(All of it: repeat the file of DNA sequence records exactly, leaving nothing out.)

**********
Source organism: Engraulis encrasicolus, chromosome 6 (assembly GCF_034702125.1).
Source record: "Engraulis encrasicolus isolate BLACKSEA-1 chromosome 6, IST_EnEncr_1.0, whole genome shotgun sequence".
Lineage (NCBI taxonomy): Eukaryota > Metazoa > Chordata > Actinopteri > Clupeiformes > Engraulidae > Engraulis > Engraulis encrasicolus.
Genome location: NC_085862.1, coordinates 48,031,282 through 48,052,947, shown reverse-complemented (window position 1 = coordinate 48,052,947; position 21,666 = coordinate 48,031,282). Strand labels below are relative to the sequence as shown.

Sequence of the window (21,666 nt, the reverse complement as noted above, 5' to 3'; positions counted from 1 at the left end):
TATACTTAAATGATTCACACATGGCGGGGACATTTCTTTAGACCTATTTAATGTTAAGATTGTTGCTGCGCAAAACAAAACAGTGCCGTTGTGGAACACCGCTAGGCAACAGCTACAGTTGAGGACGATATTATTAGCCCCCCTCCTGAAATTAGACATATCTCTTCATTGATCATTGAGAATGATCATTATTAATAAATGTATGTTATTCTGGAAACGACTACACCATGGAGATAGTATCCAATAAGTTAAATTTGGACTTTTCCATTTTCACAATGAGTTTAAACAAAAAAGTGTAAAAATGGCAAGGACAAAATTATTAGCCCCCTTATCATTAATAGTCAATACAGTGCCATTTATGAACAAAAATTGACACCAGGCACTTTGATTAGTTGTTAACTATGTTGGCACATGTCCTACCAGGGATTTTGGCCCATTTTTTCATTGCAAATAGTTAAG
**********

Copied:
Source organism: Engraulis encrasicolus, chromosome 6 (assembly GCF_034702125.1).
Source record: "Engraulis encrasicolus isolate BLACKSEA-1 chromosome 6, IST_EnEncr_1.0, whole genome shotgun sequence".
Lineage (NCBI taxonomy): Eukaryota > Metazoa > Chordata > Actinopteri > Clupeiformes > Engraulidae > Engraulis > Engraulis encrasicolus.
Genome location: NC_085862.1, coordinates 48,031,282 through 48,052,947, shown reverse-complemented (window position 1 = coordinate 48,052,947; position 21,666 = coordinate 48,031,282). Strand labels below are relative to the sequence as shown.

Sequence of the window (21,666 nt, the reverse complement as noted above, 5' to 3'; positions counted from 1 at the left end):
TATACTTAAATGATTCACACATGGCGGGGACATTTCTTTAGACCTATTTAATGTTAAGATTGTTGCTGCGCAAAACAAAACAGTGCCGTTGTGGAACACCGCTAGGCAACAGCTACAGTTGAGGACGATATTATTAGCCCCCCTCCTGAAATTAGACATATCTCTTCATTGATCATTGAGAATGATCATTATTAATAAATGTATGTTATTCTGGAAACGACTACACCATGGAGATAGTATCCAATAAGTTAAATTTGGACTTTTCCATTTTCACAATGAGTTTAAACAAAAAAGTGTAAAAATGGCAAGGACAAAATTATTAGCCCCCTTATCATTAATAGTCAATACAGTGCCATTTATGAACAAAAATTGACACCAGGCACTTTGATTAGTTGTTAACTATGTTGGCACATGTCCTACCAGGGATTTTGGCCCATTTTTTCATTGCAAATAGTTAAG